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Christian Unity

by H.H. Pope Shenouda III

A speech given by His Holiness Pope Shenouda III in the International Week of Prayer for Christian Unity, St. Mark's Cathedral, Cairo, 1974. These words of wisdom still ring true to this day. We pray for the unity of Christ's Church.

 

In the Name of the Father, the Son, and the Holy Spirit, One God, Amen.

We thank our Lord and Master Jesus Christ, who has granted us this opportunity to gather in church to pray for its unity and solidarity, and for us to become one in Him.

Christian Unity and God's Will


"And there will be one flock and one Shepherd." (Jn 10:16) In His last prayer in Gethsemane, our Lord said: "They all may be one, even as you Father, are in me, and I in You, that they also be in Us, so that the world may believe that You have sent Me." (Jn 17:21-24). What does that mean?

It means that Christian unity is essential for faith and evangelism. The mere existence of so many Christian divisions and factions is the greatest stumbling block to the rest of the world. How could they believe while the truth appears lost amidst controversy and contradiction between various churches?

"That they may be one... So that the world may believe..." and listen to that comparison and what a comparison it is! "That they may be one just as We are one." (Jn 17:22) On His way to Golgotha, the Lord's sole concern was the Church's unity. He had given a commandment and a payer to His disciples. The commandment is: "To love one another as I have loved you. Greater love has no man than this, that a man lay down his life for his friends." (Jn 15:13) The prayer is that: "they may be one even as We are one."

Church Unity is a Natural State


We all know that the Church is the Body of Christ. Christ has one body. He is the head, and we are all the body. It cannot be such a mutilated body. The Church is Christ's bride. Christ has one bride... one Church. "I am the Vine, and you are the branches." (Jn 15:5) One vine one Church we are all branches.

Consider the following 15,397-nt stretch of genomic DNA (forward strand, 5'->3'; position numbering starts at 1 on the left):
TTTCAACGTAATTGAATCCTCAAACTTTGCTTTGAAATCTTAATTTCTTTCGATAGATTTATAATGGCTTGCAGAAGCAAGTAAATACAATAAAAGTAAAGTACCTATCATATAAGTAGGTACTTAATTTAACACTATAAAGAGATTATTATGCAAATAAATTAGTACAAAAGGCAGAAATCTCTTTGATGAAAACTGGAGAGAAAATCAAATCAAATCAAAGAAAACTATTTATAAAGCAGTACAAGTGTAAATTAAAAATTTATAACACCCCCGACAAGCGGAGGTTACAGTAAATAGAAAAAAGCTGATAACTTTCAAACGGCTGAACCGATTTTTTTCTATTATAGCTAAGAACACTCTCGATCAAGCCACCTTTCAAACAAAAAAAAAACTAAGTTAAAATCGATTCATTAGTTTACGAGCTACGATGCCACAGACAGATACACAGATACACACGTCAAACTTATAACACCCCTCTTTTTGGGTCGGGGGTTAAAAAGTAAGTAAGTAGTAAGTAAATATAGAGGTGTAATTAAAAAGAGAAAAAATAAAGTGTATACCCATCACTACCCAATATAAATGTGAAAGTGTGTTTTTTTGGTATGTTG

Church Unity is an Ecclesiastical Fact


In the Creed we say: "Truly we believe in One, Holy, Universal and Apostolic Church." Therefore, one Church it must be; it gathers all, and it is Holy.

If we say 'many churches', we would have broken our Creed. The plural word "churches" is mentioned in the Bible in a geographical sense only. So, it is one Church, no matter where it exists.

Church Unity is a Historical Inheritance


"...those who believed were of one heart and one soul." (Acts 4:32) We also find lots of delightful expressions about this "One Church" in St. Paul's plea for unity in his epistle to the Ephesians: "I, therefore, the prisoner of the Lord, beseech you to have a walk worthy of the calling to which you were called, with all lowliness and gentleness, with longsuffering, bearing with one another in love, endeavoring to keep the unity of the Spirit in the bond of peace. There is one body and one Spirit, just as you were called in one hope of your calling, one Lord, one faith, one baptism. One is God, Father of all, who is above all, and through all, and in you all." (Eph 4:1-6) Christianity started as one Apostolic Church in Jerusalem, and it will end also as one Church in the eternal everlasting life, gathering not only those who believed, but also the angels... in the Heavenly Jerusalem.

Unity is Love


If we are divided, then we don't love one another... "This is My commandment, that you love one another as I have loved you." (Jn 15:12) If we have this kind of love, the world will see Christ in us. "God is love, and he who abides in love abides in God and God abides in him." (I Jn 4:16) Let us love one another first, then in an atmosphere of love we can discuss theological matters. Divisions in the Christian world happened not because of theological differences, but because we abandoned the love we had in the beginning. Every church looked for the others' faults. Theologians studying the nature of Christ, which is full of love and peace, became divided and excommunicated one another.